In both groups, the regional oxygenation of the brain exhibited significant changes at different time points in parallel with changes in the factors affecting cerebral oxygenation. A significant increase in the postintubation rSO2 was observed in both groups when compared with the preoperative baseline levels. This increase was related to the sympathetic response to probable increases in blood pressure and cerebral blood flow. In both the on-pump and off-pump groups, a significant decrease occurred in the rSO2 relative to baseline values with prolongation of the operative time. This decrease continued until day 3 postoperatively and was interpreted to be an etiological factor in the decline in cognitive functioning observed in both groups. The rSO2 values significantly decreased due to CPB (Fig. 4). Because the changes in MAP, SpO2, and PCO2, all of which can affect cerebral oxygenation during CPB, were of similar magnitude in both groups, the only factor that might have caused this intergroup difference was dilutional anemia induced during CPB. Apart from similarities in other influential factors during CPB, the reduced Hct during CPB caused by induced hemodilution results in a decrease in the amount of oxygen delivered to cerebral tissue [28]. As a result, the rSO2 levels dropped more sharply during CPB surgery in the on-pump group. However, the similar results obtained in both the rSO2 and cognitive functions before CPB and during the immediate postoperative period indicate that this intergroup difference had no effect on the outcomes. Despite the significantly greater decrease in rSO2 during CPB, the similar results indicate the existence of an influential neuroprotective mechanism operating during CPB. We conclude that this neuroprotective effect involves hypothermia applied during CPB surgery. Further data should be obtained in larger-scale studies involving greater numbers of patients to arrive at more robust conclusions on this issue.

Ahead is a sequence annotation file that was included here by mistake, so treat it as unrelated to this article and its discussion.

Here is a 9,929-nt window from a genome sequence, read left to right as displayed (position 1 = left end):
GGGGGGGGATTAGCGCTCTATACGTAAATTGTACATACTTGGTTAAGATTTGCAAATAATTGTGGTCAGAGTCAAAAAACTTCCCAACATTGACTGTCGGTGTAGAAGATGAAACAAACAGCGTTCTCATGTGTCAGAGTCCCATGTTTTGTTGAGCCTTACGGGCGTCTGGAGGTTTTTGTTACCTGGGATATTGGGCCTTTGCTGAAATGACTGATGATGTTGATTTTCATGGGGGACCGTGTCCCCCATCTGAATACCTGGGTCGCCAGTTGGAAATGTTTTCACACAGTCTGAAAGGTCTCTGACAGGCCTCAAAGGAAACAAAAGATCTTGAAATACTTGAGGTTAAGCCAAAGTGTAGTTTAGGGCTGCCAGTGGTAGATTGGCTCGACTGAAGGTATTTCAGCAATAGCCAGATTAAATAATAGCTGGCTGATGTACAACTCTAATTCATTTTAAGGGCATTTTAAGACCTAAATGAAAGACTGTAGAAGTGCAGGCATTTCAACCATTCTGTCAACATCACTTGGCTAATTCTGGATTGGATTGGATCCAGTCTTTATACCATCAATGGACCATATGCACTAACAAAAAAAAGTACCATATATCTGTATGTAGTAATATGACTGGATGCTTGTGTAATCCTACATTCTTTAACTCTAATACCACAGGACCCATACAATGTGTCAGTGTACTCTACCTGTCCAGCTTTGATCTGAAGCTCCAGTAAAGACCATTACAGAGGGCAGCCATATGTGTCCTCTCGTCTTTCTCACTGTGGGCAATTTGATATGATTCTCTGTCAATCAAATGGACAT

In conclusion, CABG performed using either the on-pump or off-pump technique adversely affects cerebral oxygenation and cognitive functions both during the operation and in the immediate postoperative period. The development of innovative techniques and the experience gained in this field have decreased the potential complications to a great extent. The comparative advantages and disadvantages of on-pump and off-pump techniques are debated in the medical literature, and no consensus has been reached. This study demonstrated that despite intraoperative differences, coronary artery surgery performed using either an on-pump or off-pump technique exerts similar effects on cerebral oxygenation during the postoperative period and has a comparable impact on short-term neurocognitive function.


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Fig. 1
Comparison of changes in hematocrit.
Fig. 2
Comparison of changes in mean blood pressure.
Fig. 3
Comparison of changes in body temperature.
Fig. 4
Comparison of changes in regional brain oxygenation.